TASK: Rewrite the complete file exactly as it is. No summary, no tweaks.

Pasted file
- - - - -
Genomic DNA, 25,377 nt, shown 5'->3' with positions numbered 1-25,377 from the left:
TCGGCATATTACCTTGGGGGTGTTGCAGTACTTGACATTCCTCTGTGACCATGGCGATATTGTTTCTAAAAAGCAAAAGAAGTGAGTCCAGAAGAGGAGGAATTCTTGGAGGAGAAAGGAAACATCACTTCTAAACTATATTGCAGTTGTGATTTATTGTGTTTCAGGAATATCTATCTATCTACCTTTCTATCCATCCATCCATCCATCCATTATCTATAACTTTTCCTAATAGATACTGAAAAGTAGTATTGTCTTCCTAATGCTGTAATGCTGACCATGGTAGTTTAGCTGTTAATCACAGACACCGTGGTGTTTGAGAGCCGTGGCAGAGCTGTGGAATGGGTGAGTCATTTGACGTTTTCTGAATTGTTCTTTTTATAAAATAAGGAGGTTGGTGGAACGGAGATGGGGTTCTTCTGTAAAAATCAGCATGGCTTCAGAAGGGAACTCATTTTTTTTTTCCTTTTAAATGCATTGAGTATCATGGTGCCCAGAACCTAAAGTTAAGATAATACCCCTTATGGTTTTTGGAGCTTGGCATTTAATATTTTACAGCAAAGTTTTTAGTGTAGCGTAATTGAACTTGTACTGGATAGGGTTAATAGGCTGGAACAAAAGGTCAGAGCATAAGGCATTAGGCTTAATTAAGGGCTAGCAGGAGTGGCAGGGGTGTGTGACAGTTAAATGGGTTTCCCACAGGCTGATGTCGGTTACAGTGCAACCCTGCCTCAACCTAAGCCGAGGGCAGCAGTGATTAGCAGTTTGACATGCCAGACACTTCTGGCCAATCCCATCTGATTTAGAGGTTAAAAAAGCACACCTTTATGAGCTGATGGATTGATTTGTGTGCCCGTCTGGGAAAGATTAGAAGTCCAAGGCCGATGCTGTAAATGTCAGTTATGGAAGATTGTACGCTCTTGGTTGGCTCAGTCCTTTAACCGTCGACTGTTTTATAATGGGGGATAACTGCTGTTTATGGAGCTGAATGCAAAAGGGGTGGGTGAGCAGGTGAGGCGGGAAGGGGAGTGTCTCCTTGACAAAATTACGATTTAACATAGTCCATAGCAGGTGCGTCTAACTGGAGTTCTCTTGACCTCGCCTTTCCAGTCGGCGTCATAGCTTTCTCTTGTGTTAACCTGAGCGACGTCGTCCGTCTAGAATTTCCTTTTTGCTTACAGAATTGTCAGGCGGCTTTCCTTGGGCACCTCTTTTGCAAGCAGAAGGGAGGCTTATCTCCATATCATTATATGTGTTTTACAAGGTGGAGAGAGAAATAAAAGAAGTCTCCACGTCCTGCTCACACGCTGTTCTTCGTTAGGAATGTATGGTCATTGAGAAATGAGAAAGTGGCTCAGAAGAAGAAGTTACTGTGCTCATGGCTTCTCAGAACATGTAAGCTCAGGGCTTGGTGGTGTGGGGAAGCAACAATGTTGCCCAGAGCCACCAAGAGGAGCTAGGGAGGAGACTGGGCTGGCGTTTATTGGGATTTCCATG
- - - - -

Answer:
Genomic DNA, 25,377 nt, shown 5'->3' with positions numbered 1-25,377 from the left:
TCGGCATATTACCTTGGGGGTGTTGCAGTACTTGACATTCCTCTGTGACCATGGCGATATTGTTTCTAAAAAGCAAAAGAAGTGAGTCCAGAAGAGGAGGAATTCTTGGAGGAGAAAGGAAACATCACTTCTAAACTATATTGCAGTTGTGATTTATTGTGTTTCAGGAATATCTATCTATCTACCTTTCTATCCATCCATCCATCCATCCATTATCTATAACTTTTCCTAATAGATACTGAAAAGTAGTATTGTCTTCCTAATGCTGTAATGCTGACCATGGTAGTTTAGCTGTTAATCACAGACACCGTGGTGTTTGAGAGCCGTGGCAGAGCTGTGGAATGGGTGAGTCATTTGACGTTTTCTGAATTGTTCTTTTTATAAAATAAGGAGGTTGGTGGAACGGAGATGGGGTTCTTCTGTAAAAATCAGCATGGCTTCAGAAGGGAACTCATTTTTTTTTTCCTTTTAAATGCATTGAGTATCATGGTGCCCAGAACCTAAAGTTAAGATAATACCCCTTATGGTTTTTGGAGCTTGGCATTTAATATTTTACAGCAAAGTTTTTAGTGTAGCGTAATTGAACTTGTACTGGATAGGGTTAATAGGCTGGAACAAAAGGTCAGAGCATAAGGCATTAGGCTTAATTAAGGGCTAGCAGGAGTGGCAGGGGTGTGTGACAGTTAAATGGGTTTCCCACAGGCTGATGTCGGTTACAGTGCAACCCTGCCTCAACCTAAGCCGAGGGCAGCAGTGATTAGCAGTTTGACATGCCAGACACTTCTGGCCAATCCCATCTGATTTAGAGGTTAAAAAAGCACACCTTTATGAGCTGATGGATTGATTTGTGTGCCCGTCTGGGAAAGATTAGAAGTCCAAGGCCGATGCTGTAAATGTCAGTTATGGAAGATTGTACGCTCTTGGTTGGCTCAGTCCTTTAACCGTCGACTGTTTTATAATGGGGGATAACTGCTGTTTATGGAGCTGAATGCAAAAGGGGTGGGTGAGCAGGTGAGGCGGGAAGGGGAGTGTCTCCTTGACAAAATTACGATTTAACATAGTCCATAGCAGGTGCGTCTAACTGGAGTTCTCTTGACCTCGCCTTTCCAGTCGGCGTCATAGCTTTCTCTTGTGTTAACCTGAGCGACGTCGTCCGTCTAGAATTTCCTTTTTGCTTACAGAATTGTCAGGCGGCTTTCCTTGGGCACCTCTTTTGCAAGCAGAAGGGAGGCTTATCTCCATATCATTATATGTGTTTTACAAGGTGGAGAGAGAAATAAAAGAAGTCTCCACGTCCTGCTCACACGCTGTTCTTCGTTAGGAATGTATGGTCATTGAGAAATGAGAAAGTGGCTCAGAAGAAGAAGTTACTGTGCTCATGGCTTCTCAGAACATGTAAGCTCAGGGCTTGGTGGTGTGGGGAAGCAACAATGTTGCCCAGAGCCACCAAGAGGAGCTAGGGAGGAGACTGGGCTGGCGTTTATTGGGATTTCCATG